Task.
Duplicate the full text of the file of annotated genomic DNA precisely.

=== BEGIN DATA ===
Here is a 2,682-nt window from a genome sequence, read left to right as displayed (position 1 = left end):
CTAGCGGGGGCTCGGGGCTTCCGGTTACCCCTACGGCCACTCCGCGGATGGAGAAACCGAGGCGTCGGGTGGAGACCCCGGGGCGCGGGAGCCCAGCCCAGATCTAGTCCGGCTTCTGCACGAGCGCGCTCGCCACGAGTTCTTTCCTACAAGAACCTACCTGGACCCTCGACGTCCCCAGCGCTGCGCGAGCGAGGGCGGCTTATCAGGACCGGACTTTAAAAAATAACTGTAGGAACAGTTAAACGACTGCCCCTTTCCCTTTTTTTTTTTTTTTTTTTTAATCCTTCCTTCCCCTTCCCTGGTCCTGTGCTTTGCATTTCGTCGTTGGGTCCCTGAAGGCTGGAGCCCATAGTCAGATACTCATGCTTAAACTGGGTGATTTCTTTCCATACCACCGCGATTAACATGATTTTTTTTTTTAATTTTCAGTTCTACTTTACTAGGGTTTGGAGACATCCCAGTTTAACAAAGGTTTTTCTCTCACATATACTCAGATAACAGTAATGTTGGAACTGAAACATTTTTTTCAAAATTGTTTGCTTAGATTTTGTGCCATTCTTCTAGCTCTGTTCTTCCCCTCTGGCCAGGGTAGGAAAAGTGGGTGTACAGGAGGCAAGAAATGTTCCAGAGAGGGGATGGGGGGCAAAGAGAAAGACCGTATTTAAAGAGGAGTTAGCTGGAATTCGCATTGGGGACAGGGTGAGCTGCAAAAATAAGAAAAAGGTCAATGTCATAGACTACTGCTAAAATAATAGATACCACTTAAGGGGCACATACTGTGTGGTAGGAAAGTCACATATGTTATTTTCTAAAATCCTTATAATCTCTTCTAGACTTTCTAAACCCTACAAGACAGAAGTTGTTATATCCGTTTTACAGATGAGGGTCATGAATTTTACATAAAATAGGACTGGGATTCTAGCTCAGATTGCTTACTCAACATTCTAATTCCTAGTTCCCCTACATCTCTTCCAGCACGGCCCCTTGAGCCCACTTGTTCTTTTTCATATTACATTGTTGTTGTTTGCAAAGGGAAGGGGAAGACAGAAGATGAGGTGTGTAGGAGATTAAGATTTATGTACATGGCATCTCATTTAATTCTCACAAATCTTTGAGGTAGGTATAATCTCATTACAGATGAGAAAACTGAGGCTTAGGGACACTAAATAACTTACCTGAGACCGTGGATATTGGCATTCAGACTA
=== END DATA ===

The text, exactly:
Here is a 2,682-nt window from a genome sequence, read left to right as displayed (position 1 = left end):
CTAGCGGGGGCTCGGGGCTTCCGGTTACCCCTACGGCCACTCCGCGGATGGAGAAACCGAGGCGTCGGGTGGAGACCCCGGGGCGCGGGAGCCCAGCCCAGATCTAGTCCGGCTTCTGCACGAGCGCGCTCGCCACGAGTTCTTTCCTACAAGAACCTACCTGGACCCTCGACGTCCCCAGCGCTGCGCGAGCGAGGGCGGCTTATCAGGACCGGACTTTAAAAAATAACTGTAGGAACAGTTAAACGACTGCCCCTTTCCCTTTTTTTTTTTTTTTTTTTTAATCCTTCCTTCCCCTTCCCTGGTCCTGTGCTTTGCATTTCGTCGTTGGGTCCCTGAAGGCTGGAGCCCATAGTCAGATACTCATGCTTAAACTGGGTGATTTCTTTCCATACCACCGCGATTAACATGATTTTTTTTTTTAATTTTCAGTTCTACTTTACTAGGGTTTGGAGACATCCCAGTTTAACAAAGGTTTTTCTCTCACATATACTCAGATAACAGTAATGTTGGAACTGAAACATTTTTTTCAAAATTGTTTGCTTAGATTTTGTGCCATTCTTCTAGCTCTGTTCTTCCCCTCTGGCCAGGGTAGGAAAAGTGGGTGTACAGGAGGCAAGAAATGTTCCAGAGAGGGGATGGGGGGCAAAGAGAAAGACCGTATTTAAAGAGGAGTTAGCTGGAATTCGCATTGGGGACAGGGTGAGCTGCAAAAATAAGAAAAAGGTCAATGTCATAGACTACTGCTAAAATAATAGATACCACTTAAGGGGCACATACTGTGTGGTAGGAAAGTCACATATGTTATTTTCTAAAATCCTTATAATCTCTTCTAGACTTTCTAAACCCTACAAGACAGAAGTTGTTATATCCGTTTTACAGATGAGGGTCATGAATTTTACATAAAATAGGACTGGGATTCTAGCTCAGATTGCTTACTCAACATTCTAATTCCTAGTTCCCCTACATCTCTTCCAGCACGGCCCCTTGAGCCCACTTGTTCTTTTTCATATTACATTGTTGTTGTTTGCAAAGGGAAGGGGAAGACAGAAGATGAGGTGTGTAGGAGATTAAGATTTATGTACATGGCATCTCATTTAATTCTCACAAATCTTTGAGGTAGGTATAATCTCATTACAGATGAGAAAACTGAGGCTTAGGGACACTAAATAACTTACCTGAGACCGTGGATATTGGCATTCAGACTA